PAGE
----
Hot off the press – the proposed changes to the Maine Rules of Appellate Procedure

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As we’ve mentioned, the Advisory Committee has worked with Justice Alexander on potential changes to the rules.  The results are now out and ready for public comment –  Notice; Proposed Amendments.

The deadline is short – February 16 – so please move quickly.

The notice asks in particular about three of the (relatively) bigger substantive changes.  There is nothing drastic here.  The second one noted is an Appendix change to only including the mandatory materials, with addenda to the briefs to attach the optional parts.  This approach takes care of the awkward timing issues we have now with identifying what goes into the Appendix before the briefs are done.

There is also now a proposed equivalent to a federal Rule 28(j) letter for noting authority after briefing – sort of.  The proposed state counterpart only allows for filing such letters before argument, and requires a motion to cite authority after that.  If you think

A rare sentencing victory

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We don’t often delve into the criminal law decisions, particularly sentencing, but I wanted to shout out to ex-Pierce Atwood-iste Tina Schneider, who landed a victory in U.S. v. Cotto-Negrón, No. 14-1670.

Basically, the trial judge, (Judge Fusté) gave a two level enhancement when he didn’t give the same enhancement to the other defendants in the exact same situation.  The Court skirted the broader issue whether or when that’s allowed as a general matter, by ruling that here it was not here because the ground the trial judge articulated for the deviation was not supported in the record.  (The two level enhancement was for inflicting bodily injury on the victim.  The other defendants didn’t get the enhancement, and the record was the same as to each defendants’ conduct.  The trial judge made statements indicating that he thought that the record was not the same as to each defendant.)

So first, congratulations Tina.

So here we have

Still here

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We took a sabbatical for a bit while I shoveled work off my desk, but with 2017 here already, let’s get back in the saddle by making some general observations about 2016.


Law Court caseload statistics have been posted for 2012 through 2016.  On the civil front, overall, total filings show 477 in 2012, 420 in 2013, 431 in 2014, 443 in 2015 and 478 in 2016.  So a dip, and then back to the 2012 level.  The distribution of types of appeals, however, has changed, with fewer general civil appeals, far fewer worker’s comp appeals, and more family and child protective appeals.  The child protection appeals in particular soared from 38 in 2012 to 89 in 2016.  One of my favorites, 80Bs and 80Cs, have kept steady numbers – 25-29 over the five year period.  Probate has almost doubled, from 15 in 2012 to 27 in 2016.  People are apparently crankier about their speeding tickets, too – 1 traffic infraction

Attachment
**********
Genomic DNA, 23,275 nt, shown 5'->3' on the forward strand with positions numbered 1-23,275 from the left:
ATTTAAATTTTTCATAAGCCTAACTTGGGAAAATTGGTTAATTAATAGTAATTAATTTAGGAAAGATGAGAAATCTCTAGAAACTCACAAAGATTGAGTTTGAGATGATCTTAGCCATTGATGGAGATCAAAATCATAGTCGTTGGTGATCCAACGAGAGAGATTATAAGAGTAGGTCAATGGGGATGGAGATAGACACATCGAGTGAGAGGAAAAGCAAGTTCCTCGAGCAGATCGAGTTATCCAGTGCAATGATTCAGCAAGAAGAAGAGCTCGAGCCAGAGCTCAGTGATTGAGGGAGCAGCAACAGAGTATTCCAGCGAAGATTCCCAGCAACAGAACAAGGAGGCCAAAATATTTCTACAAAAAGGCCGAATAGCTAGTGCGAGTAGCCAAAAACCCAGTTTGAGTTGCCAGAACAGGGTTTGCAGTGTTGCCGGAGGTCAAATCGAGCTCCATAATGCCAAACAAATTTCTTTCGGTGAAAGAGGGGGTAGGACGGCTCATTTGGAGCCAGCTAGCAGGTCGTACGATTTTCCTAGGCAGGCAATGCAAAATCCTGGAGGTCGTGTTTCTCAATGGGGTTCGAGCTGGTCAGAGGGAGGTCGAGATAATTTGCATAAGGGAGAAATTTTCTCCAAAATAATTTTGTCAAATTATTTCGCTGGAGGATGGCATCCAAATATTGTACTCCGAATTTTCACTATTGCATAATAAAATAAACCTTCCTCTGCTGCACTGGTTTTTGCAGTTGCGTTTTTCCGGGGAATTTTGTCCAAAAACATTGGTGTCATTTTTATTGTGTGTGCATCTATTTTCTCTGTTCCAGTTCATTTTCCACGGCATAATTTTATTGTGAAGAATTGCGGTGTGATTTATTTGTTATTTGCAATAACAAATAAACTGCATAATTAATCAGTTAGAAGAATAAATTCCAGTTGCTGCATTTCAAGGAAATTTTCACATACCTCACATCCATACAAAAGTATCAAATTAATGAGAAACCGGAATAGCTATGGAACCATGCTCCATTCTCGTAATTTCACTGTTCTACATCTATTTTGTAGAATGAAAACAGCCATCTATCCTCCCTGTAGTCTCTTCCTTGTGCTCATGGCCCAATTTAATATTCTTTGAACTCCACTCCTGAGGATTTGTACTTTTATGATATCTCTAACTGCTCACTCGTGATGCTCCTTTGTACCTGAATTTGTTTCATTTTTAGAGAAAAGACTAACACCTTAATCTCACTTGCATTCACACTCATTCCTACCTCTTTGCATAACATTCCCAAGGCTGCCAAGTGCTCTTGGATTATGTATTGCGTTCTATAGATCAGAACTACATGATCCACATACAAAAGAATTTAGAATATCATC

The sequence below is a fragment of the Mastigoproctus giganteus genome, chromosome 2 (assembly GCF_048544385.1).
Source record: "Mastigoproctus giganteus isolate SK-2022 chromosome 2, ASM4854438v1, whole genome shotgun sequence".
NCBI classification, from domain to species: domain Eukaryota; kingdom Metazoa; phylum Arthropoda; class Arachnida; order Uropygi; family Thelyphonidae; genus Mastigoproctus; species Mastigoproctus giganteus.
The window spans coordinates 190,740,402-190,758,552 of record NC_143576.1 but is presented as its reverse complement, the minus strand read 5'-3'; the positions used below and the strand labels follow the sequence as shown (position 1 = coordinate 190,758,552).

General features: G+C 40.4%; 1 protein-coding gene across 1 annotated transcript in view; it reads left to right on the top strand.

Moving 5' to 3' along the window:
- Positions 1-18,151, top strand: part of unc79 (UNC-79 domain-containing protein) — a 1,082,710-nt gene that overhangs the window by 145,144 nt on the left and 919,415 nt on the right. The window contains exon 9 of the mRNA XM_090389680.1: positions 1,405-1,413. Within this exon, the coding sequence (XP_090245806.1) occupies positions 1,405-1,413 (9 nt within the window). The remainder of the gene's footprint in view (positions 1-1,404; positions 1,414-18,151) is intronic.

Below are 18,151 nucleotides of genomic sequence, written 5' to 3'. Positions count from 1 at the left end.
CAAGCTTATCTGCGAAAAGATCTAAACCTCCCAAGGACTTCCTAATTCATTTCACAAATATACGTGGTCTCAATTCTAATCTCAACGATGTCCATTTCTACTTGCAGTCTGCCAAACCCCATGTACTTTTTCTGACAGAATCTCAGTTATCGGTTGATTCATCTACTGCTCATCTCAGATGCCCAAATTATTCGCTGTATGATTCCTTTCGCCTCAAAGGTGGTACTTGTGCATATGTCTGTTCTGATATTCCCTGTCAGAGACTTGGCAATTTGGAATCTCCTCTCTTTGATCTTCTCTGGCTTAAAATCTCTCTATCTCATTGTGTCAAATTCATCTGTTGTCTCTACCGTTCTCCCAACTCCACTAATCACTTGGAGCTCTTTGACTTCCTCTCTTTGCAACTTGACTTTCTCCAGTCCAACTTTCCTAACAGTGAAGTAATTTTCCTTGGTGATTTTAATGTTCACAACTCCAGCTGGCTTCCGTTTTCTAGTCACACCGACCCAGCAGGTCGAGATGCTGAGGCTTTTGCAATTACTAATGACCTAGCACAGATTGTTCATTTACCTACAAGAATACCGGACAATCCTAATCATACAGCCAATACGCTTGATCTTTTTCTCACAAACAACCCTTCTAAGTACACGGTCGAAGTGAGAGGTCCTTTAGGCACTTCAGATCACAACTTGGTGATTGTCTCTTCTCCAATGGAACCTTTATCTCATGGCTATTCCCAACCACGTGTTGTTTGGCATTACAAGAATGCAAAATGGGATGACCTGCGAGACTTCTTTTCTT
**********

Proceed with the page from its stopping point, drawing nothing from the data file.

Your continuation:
San Antonio Download, Pt. 3

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Time for our report on the remainder of the AAAL conference. In the last sessions, we heard from a panel of the current and two preceding Chief Justices of Texas, a panel on how the Texas court engages in rulemaking, and, finally, a panel of two veteran 5th Circuit judges.

The panel of Chiefs

Chief Justices Phillips, Jefferson and Hecht spoke. We should all be happy we do not elect our judges (except probate), given the politicking that can goes on. The Texas Supreme Court also has an interesting history given the Texaco v. Pennzoil suit and a 60 Minutes “Justice for Sale” episode that makes for interesting listening (among other things, 6 incumbent Justices resigned thereafter). Thankfully, there are not a lot of lessons to apply here in Maine. Basically, CJ Phillips was a leader in tidying after the deluge, followed by CJ Jefferson (the first African-American CJ in Texas), followed by CJ Hecht.

They all remarked

San Antonio Download, Pt. 2 – appellate ethics & recent appointee observations

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Continuing my summary of the last AAAL meeting, as appellate nerds know, Texas is the one appellate jurisdiction that has a separate and additional set of ethical rules applicable to appellate bar practice.  The folks who instigated this development gave an interesting talk on how this happened.

First, here’s a link to those Texas’ appellate rules of ethics, promulgated by the Texas Supreme Court and Texas Court of Criminal Appeals (the latter being the highest Court in Texas for criminal appeals) in 1999.  (Standards for Appellate Conduct, The Supreme Court of Texas)

As you peruse, you’ll note there is nothing radical or unsurprising.  To sum up:  “Play nice.”  The rule about manipulating margins is now obsolete, because those courts, like most now, use a word count.